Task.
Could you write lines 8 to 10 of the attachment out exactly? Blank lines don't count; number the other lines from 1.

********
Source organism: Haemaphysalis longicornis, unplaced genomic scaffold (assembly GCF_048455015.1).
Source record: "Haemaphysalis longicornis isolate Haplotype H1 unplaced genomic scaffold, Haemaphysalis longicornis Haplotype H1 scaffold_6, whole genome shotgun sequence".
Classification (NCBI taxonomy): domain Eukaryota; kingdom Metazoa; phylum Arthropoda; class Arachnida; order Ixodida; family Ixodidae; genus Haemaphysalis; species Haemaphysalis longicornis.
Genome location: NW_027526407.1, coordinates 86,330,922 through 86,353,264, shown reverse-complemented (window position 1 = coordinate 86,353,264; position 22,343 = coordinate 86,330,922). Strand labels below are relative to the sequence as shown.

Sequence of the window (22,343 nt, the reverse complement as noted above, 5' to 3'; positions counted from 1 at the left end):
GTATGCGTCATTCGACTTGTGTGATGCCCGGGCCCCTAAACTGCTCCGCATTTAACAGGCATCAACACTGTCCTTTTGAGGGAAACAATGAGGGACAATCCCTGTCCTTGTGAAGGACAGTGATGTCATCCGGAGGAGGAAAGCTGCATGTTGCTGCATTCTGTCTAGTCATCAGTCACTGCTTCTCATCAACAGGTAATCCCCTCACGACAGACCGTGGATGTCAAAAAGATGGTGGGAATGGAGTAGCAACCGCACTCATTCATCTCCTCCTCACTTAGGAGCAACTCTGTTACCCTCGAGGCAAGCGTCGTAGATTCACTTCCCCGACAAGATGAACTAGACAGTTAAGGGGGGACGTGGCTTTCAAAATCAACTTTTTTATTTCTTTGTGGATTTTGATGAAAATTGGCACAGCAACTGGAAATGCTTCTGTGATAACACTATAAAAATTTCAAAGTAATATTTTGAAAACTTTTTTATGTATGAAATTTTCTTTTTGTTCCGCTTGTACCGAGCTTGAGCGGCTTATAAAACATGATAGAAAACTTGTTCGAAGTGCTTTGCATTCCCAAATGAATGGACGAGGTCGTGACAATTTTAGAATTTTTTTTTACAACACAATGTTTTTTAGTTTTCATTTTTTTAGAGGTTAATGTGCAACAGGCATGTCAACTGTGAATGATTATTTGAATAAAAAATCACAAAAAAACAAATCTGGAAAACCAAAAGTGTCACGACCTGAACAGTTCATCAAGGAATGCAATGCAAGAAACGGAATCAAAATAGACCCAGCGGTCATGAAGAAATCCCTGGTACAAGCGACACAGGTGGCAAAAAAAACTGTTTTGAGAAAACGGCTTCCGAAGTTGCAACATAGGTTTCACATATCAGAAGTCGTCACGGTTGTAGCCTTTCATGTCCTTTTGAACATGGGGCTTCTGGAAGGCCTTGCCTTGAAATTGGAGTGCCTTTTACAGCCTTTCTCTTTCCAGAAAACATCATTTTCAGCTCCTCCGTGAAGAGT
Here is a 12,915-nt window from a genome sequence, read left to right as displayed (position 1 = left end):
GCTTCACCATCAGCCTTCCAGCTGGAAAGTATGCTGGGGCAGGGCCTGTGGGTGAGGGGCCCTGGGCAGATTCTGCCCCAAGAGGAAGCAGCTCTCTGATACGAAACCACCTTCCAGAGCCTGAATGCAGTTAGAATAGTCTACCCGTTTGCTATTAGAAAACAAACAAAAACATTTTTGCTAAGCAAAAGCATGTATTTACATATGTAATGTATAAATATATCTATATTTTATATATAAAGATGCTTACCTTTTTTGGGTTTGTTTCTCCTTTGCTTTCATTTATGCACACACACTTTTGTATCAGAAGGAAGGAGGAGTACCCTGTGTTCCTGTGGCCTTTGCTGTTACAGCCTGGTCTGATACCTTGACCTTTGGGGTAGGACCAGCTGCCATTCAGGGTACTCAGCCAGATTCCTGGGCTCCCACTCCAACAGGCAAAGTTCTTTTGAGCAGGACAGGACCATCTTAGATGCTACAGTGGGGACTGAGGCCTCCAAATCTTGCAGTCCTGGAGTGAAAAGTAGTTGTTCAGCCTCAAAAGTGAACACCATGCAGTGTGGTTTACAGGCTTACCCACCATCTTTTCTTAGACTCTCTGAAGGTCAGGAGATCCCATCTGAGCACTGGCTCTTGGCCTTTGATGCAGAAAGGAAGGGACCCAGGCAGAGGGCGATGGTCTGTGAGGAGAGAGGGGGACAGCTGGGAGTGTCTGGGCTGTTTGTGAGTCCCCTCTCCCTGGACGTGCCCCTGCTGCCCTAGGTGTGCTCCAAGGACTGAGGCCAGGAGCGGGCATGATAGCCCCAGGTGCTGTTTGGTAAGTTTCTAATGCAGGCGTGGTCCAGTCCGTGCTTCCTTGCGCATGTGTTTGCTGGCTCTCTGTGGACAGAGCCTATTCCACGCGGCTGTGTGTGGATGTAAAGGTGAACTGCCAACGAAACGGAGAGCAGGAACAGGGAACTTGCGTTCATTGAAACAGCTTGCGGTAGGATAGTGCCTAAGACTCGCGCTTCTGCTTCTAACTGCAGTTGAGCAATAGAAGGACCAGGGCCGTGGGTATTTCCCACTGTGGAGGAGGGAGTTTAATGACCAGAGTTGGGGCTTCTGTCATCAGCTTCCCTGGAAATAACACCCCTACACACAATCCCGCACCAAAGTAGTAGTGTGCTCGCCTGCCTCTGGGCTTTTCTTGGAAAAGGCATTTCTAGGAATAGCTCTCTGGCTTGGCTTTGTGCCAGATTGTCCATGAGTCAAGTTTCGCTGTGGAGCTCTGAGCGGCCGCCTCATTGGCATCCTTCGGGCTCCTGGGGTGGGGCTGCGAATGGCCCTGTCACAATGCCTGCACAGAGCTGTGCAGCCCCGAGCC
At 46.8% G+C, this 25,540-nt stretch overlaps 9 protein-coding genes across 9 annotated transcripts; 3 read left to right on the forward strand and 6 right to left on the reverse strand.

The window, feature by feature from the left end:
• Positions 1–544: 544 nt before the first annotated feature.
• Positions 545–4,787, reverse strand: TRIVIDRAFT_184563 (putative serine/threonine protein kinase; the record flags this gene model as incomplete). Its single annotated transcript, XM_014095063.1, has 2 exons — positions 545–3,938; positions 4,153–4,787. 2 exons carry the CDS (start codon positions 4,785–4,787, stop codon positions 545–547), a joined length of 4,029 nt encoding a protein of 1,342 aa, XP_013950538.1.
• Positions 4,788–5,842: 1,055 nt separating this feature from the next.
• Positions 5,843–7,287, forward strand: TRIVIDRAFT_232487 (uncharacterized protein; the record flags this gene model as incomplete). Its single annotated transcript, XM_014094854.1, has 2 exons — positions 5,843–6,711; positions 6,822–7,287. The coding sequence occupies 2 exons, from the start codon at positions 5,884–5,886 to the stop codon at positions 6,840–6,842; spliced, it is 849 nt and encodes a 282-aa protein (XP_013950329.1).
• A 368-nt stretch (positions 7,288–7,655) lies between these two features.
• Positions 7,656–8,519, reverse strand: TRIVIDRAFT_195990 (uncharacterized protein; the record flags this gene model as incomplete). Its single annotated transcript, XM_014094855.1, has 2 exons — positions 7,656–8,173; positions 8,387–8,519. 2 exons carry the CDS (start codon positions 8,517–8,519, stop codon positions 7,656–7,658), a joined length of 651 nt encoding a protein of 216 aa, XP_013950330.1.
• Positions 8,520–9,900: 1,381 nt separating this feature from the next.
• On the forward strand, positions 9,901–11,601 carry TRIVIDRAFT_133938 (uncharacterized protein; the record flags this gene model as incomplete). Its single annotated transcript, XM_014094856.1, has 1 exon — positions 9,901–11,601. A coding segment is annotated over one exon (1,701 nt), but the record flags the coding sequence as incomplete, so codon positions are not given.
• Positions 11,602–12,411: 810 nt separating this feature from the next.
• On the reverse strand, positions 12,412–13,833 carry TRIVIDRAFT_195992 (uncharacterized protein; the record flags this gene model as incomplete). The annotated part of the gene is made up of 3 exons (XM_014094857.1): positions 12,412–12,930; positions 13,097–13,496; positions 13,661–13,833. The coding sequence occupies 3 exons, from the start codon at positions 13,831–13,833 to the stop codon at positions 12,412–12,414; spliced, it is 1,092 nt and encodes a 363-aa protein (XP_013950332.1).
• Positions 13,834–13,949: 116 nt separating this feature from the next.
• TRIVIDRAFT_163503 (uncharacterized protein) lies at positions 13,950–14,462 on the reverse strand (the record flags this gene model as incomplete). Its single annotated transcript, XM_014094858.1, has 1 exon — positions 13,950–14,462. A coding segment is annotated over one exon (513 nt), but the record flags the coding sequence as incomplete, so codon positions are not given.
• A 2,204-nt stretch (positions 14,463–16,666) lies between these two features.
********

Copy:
GCTTCACCATCAGCCTTCCAGCTGGAAAGTATGCTGGGGCAGGGCCTGTGGGTGAGGGGCCCTGGGCAGATTCTGCCCCAAGAGGAAGCAGCTCTCTGATACGAAACCACCTTCCAGAGCCTGAATGCAGTTAGAATAGTCTACCCGTTTGCTATTAGAAAACAAACAAAAACATTTTTGCTAAGCAAAAGCATGTATTTACATATGTAATGTATAAATATATCTATATTTTATATATAAAGATGCTTACCTTTTTTGGGTTTGTTTCTCCTTTGCTTTCATTTATGCACACACACTTTTGTATCAGAAGGAAGGAGGAGTACCCTGTGTTCCTGTGGCCTTTGCTGTTACAGCCTGGTCTGATACCTTGACCTTTGGGGTAGGACCAGCTGCCATTCAGGGTACTCAGCCAGATTCCTGGGCTCCCACTCCAACAGGCAAAGTTCTTTTGAGCAGGACAGGACCATCTTAGATGCTACAGTGGGGACTGAGGCCTCCAAATCTTGCAGTCCTGGAGTGAAAAGTAGTTGTTCAGCCTCAAAAGTGAACACCATGCAGTGTGGTTTACAGGCTTACCCACCATCTTTTCTTAGACTCTCTGAAGGTCAGGAGATCCCATCTGAGCACTGGCTCTTGGCCTTTGATGCAGAAAGGAAGGGACCCAGGCAGAGGGCGATGGTCTGTGAGGAGAGAGGGGGACAGCTGGGAGTGTCTGGGCTGTTTGTGAGTCCCCTCTCCCTGGACGTGCCCCTGCTGCCCTAGGTGTGCTCCAAGGACTGAGGCCAGGAGCGGGCATGATAGCCCCAGGTGCTGTTTGGTAAGTTTCTAATGCAGGCGTGGTCCAGTCCGTGCTTCCTTGCGCATGTGTTTGCTGGCTCTCTGTGGACAGAGCCTATTCCACGCGGCTGTGTGTGGATGTAAAGGTGAACTGCCAACGAAACGGAGAGCAGGAACAGGGAACTTGCGTTCATTGAAACAGCTTGCGGTAGGATAGTGCCTAAGACTCGCGCTTCTGCTTCTAACTGCAGTTGAGCAATAGAAGGACCAGGGCCGTGGGTATTTCCCACTGTGGAGGAGGGAGTTTAATGACCAGAGTTGGGGCTTCTGTCATCAGCTTCCCTGGAAATAACACCCCTACACACAATCCCGCACCAAAGTAGTAGTGTGCTCGCCTGCCTCTGGGCTTTTCTTGGAAAAGGCATTTCTAGGAATAGCTCTCTGGCTTGGCTTTGTGCCAGATTGTCCATGAGTCAAGTTTCGCTGTGGAGCTCTGAGCGGCCGCCTCATTGGCATCCTTCGGGCTCCTGGGGTGGGGCTGCGAATGGCCCTGTCACAATGCCTGCACAGAGCTGTGCAGCCCCGAGCC
At 46.8% G+C, this 25,540-nt stretch overlaps 9 protein-coding genes across 9 annotated transcripts; 3 read left to right on the forward strand and 6 right to left on the reverse strand.

The window, feature by feature from the left end: